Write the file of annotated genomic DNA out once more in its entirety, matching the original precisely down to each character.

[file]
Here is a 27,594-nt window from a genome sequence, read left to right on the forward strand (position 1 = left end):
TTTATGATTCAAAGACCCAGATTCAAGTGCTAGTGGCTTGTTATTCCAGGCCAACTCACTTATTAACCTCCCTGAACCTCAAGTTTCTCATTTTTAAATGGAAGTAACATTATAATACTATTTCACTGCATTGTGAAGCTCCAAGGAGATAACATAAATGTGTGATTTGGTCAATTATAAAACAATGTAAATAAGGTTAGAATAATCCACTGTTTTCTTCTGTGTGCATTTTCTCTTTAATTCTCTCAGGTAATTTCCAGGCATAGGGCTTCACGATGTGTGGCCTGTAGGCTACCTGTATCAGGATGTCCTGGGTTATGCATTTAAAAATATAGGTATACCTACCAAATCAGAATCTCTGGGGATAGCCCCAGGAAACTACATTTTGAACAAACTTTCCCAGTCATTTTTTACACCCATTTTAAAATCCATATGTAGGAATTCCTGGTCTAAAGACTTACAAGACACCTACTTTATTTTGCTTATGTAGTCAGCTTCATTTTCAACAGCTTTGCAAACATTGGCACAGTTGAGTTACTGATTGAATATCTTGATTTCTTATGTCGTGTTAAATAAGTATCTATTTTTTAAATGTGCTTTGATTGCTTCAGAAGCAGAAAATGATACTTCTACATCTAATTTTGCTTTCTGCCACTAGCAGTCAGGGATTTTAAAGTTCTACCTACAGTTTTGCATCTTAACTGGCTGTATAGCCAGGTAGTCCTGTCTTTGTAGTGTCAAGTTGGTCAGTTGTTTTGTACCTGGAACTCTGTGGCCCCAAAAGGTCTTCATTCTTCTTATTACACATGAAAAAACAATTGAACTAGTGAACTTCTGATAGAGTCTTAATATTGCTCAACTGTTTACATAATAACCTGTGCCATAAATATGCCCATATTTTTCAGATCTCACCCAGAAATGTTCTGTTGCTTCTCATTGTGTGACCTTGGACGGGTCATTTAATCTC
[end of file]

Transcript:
Here is a 27,594-nt window from a genome sequence, read left to right on the forward strand (position 1 = left end):
TTTATGATTCAAAGACCCAGATTCAAGTGCTAGTGGCTTGTTATTCCAGGCCAACTCACTTATTAACCTCCCTGAACCTCAAGTTTCTCATTTTTAAATGGAAGTAACATTATAATACTATTTCACTGCATTGTGAAGCTCCAAGGAGATAACATAAATGTGTGATTTGGTCAATTATAAAACAATGTAAATAAGGTTAGAATAATCCACTGTTTTCTTCTGTGTGCATTTTCTCTTTAATTCTCTCAGGTAATTTCCAGGCATAGGGCTTCACGATGTGTGGCCTGTAGGCTACCTGTATCAGGATGTCCTGGGTTATGCATTTAAAAATATAGGTATACCTACCAAATCAGAATCTCTGGGGATAGCCCCAGGAAACTACATTTTGAACAAACTTTCCCAGTCATTTTTTACACCCATTTTAAAATCCATATGTAGGAATTCCTGGTCTAAAGACTTACAAGACACCTACTTTATTTTGCTTATGTAGTCAGCTTCATTTTCAACAGCTTTGCAAACATTGGCACAGTTGAGTTACTGATTGAATATCTTGATTTCTTATGTCGTGTTAAATAAGTATCTATTTTTTAAATGTGCTTTGATTGCTTCAGAAGCAGAAAATGATACTTCTACATCTAATTTTGCTTTCTGCCACTAGCAGTCAGGGATTTTAAAGTTCTACCTACAGTTTTGCATCTTAACTGGCTGTATAGCCAGGTAGTCCTGTCTTTGTAGTGTCAAGTTGGTCAGTTGTTTTGTACCTGGAACTCTGTGGCCCCAAAAGGTCTTCATTCTTCTTATTACACATGAAAAAACAATTGAACTAGTGAACTTCTGATAGAGTCTTAATATTGCTCAACTGTTTACATAATAACCTGTGCCATAAATATGCCCATATTTTTCAGATCTCACCCAGAAATGTTCTGTTGCTTCTCATTGTGTGACCTTGGACGGGTCATTTAATCTC